Tuesday, March 8, 2011

Expand Your Business Development Team with the Talents of Every Generation!

Business development professionals constantly beat the drum: ‘Everyone is a marketer!’ hoping that each staff member will then magically step up and contribute to the firm’s overall sales and growth.

One surefire way to increase results from your ‘expanded marketing team’ is to measure everyone formally— during performance reviews— on their business development contributions. In addition, it’s up to business development leaders to help the others find their way in terms of contributing to the bigger picture of firm growth.

Consider the generational preferences of each individual

There’s something to be said for stereotypes of the three generations that are currently in the workforce: Baby Boomers (1946-64); Generation X (1965-76); Generation Y, aka Millennial (1977-present). Without clarity on generational tendencies, you may try to force a square peg into a round hole. In this lean economy, there’s no room for that sort of mistake.

Generational frameworks play a role in determining highest and best use of staff talent from business development and marketing perspectives. Remember, it’s not that some generations work harder than others. Instead, it’s that our needs, priorities and preferences differ greatly.

Xers specifically need:

- Recognition in response to their individual personal preferences

- Collaboration, teamwork, dialogue.

Yers specifically need:

- Change and challenge. They will have an average of five careers (not just jobs) in their lifetime, and may stay only as long as 2-3 years unless you are able to allow them movement within the organization (or with partner firms).

- Ability to voice issues without fear. (It’s unpleasant for some of us to digest the venting of others, but it does help them to get it out in the open. The good news is that these same people are willing to make/execute/plan for change…not just sit around and complain.)

Common needs for both Gen X and Gen Y:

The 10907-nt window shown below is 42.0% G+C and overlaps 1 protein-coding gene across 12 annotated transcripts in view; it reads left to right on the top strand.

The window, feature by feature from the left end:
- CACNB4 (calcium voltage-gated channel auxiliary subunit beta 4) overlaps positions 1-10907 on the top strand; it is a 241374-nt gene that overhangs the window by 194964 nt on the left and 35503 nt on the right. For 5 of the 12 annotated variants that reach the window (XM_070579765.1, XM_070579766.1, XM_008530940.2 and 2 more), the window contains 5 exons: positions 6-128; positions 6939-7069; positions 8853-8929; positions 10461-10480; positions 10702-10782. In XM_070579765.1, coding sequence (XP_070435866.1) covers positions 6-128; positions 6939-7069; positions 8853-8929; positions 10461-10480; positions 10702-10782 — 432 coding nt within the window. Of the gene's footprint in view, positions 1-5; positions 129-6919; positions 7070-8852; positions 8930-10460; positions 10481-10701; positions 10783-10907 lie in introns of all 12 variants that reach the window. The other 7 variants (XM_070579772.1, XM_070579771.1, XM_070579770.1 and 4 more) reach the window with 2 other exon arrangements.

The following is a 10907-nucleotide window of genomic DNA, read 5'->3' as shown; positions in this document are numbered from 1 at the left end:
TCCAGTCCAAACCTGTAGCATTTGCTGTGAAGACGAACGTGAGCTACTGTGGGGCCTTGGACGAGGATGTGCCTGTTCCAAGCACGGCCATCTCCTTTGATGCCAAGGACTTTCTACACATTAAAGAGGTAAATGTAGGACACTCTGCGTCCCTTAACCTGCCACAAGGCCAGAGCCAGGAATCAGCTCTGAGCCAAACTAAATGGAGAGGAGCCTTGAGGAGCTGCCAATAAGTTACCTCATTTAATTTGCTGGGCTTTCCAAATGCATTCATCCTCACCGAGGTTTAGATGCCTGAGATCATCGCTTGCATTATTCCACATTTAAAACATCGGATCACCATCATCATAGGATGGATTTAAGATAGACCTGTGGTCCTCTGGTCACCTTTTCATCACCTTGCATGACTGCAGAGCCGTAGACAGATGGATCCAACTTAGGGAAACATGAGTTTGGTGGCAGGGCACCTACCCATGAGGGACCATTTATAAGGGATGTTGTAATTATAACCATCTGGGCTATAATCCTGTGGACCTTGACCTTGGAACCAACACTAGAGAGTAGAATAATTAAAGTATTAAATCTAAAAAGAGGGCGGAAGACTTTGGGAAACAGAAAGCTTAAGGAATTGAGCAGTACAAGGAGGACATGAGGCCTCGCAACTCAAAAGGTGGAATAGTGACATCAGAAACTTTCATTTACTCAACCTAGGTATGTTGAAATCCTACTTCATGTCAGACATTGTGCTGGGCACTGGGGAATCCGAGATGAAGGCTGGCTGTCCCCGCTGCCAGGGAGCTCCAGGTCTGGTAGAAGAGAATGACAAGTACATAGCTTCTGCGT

- Explanations as to the ‘why’ behind a project or a direction.

- Inclusion on the company’s bigger picture, regardless of whether it affects them directly.

- Aura of ‘fun’, not ‘grind’, when it comes to both the work environment and the work itself.

- Flexibility (where and when the work gets done) to accommodate family needs, extra curricular activities, wellness, etc, in order to accommodate their very full, robust, well-rounded lives.

Finally, less of a mystery to most, the boomers specifically need:

- Position, power and prestige. Respect, with titles that reflect authority and responsibility.

- Ability to stay connected with peer groups; enjoy working on projects with others whom they can relate.

- Longer-term commitment, with security in terms of salary, perks/benefits.

Looking for more tips on how to give ALL your firm members the skills they need to bring in new work and persuade current clients to give you more…send them to PSMJ’s 2011 A/E/C Marketing Bootcamp: THE Program On How To Get And Keep Clients. This spring, PSMJ is providing 5 locations all across North America to give your whole firm the tools and confidence you need to succeed in bringing in more work for the firm. Click here for more information.

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